Tuning in on Sunday afternoon, viewers were greeted with a reasonably decent feed of the game with a clock and scores up in the left hand corner. That was already an improvement on the rather dire feed from the Fiji v All Whites game the previous day, although the emphatic commentary – tending towards the R18 as the game wore on – was about par in terms of entertainment.
At one point the stream had over 1,000 viewers and post-match the video was racking up a view count that most Stirling Sports Premiership highlights videos could only dream of. The footage found its way onto news reports of the game, featuring on the Stuff website that evening (it has since been removed) – something which could not have happened with the usual Sky timetable of televised highlights on Tuesday and YouTube highlights on Wednesday after the game.
At which point, reality set in. Within hours of the match ending, Team Wellington were issued a takedown notice from Sky Sports for infringing their exclusive rights to broadcast the game. Unlike other streaming controversies, this didn’t involve the illegal broadcast of Sky’s own footage – they had a camera at the ground to capture highlights. Instead this was Patrick’s own footage of the match, filmed using his camera.
A few hours later an edited highlights of the match was made available through the Yellow Fever, again drawing hundreds of views. This time, Patrick was threatened with prosecution if the video remained online. It too was taken down.
All in all, a bit rough. Sky may claim the exclusive broadcast rights to the match, but they did not exercise those rights – rights which they didn’t pay for. As Barnes says,
“Sky Sport have no interest in broadcasting every game in the league, and to be fair, neither should they. So why not allow clubs to stream their non-televised games? NZF have backed themselves into a corner with this TV deal, it requires very little equipment to stream matches over the internet that otherwise would have had no coverage.”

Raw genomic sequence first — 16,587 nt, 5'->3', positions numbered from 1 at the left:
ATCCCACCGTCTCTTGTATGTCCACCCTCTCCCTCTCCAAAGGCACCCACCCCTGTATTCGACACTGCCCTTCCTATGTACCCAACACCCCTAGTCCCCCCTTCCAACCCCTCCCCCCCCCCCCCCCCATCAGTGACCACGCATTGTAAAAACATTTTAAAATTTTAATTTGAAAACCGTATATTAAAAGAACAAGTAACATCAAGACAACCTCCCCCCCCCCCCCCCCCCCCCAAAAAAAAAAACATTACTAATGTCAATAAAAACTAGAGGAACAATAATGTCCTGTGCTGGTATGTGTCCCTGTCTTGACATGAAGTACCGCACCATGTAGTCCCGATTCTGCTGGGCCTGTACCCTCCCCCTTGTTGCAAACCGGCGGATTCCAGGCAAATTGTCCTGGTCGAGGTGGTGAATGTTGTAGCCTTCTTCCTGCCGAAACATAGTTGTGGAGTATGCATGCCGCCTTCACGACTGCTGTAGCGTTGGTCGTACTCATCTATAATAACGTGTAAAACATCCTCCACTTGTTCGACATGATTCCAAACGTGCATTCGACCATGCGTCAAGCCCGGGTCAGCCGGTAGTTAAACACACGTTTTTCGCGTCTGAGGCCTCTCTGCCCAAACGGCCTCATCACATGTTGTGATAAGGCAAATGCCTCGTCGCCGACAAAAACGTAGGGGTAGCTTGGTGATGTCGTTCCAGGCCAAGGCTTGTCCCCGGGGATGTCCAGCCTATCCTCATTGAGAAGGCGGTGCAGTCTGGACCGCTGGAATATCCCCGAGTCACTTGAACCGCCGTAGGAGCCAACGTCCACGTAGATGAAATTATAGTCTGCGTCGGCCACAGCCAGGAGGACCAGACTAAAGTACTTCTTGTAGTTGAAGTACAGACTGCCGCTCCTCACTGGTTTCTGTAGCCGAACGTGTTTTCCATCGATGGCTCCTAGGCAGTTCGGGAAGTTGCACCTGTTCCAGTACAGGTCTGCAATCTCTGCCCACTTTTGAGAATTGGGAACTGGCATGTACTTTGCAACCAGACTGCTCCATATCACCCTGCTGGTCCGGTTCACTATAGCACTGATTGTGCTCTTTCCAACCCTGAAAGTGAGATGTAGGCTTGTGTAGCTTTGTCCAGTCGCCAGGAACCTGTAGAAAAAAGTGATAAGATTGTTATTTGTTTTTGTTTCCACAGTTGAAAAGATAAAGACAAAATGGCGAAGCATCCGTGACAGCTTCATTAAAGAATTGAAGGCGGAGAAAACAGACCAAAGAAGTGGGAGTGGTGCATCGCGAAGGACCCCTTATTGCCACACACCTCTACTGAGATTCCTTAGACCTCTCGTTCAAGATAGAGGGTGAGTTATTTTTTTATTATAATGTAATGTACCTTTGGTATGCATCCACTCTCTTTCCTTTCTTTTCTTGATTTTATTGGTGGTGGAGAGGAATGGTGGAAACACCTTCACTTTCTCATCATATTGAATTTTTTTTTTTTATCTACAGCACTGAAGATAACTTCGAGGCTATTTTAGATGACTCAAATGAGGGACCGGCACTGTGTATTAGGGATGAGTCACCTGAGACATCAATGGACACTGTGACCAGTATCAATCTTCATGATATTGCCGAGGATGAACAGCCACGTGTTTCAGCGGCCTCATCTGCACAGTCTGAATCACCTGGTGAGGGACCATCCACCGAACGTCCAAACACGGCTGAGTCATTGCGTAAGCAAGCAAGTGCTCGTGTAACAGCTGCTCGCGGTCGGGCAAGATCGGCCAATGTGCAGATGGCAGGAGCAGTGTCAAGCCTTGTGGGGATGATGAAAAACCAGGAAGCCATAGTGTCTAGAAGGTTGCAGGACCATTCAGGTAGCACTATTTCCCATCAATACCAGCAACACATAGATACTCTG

Team Wellington made alternative arrangements for the game to be shown, because they deemed a National League semi-final to be of interest enough to their supporters who couldn’t make the game and the Waitakere supporters who couldn’t travel to Wellington.
They were right. The game was a barn-burner, a classic, a perfect example of two teams desperate for the win and throwing everything at each other in search of it. It would have made for a fantastic advert for Sky Sports had it been on TV, and was pretty good via a fixed camera on YouTube. Take that, Sky!
That’s unfair though. Sky Sports offer multiple cameras, commentary, graphics and analysis that a fixed camera cannot match – as well as creating the highlights packages and providing a platform for viewing that’s accessible. Their broadcast of the Chatham Cup Final 2016 was a triumph and brought the game to a wider audience (even if they haven’t uploaded the highlights to their youtube). Their coverage of the Stirling Sports Premiership games this season has improved in quality on the previous year, even if they are constrained by the prescriptive broadcast schedule they set the previous September.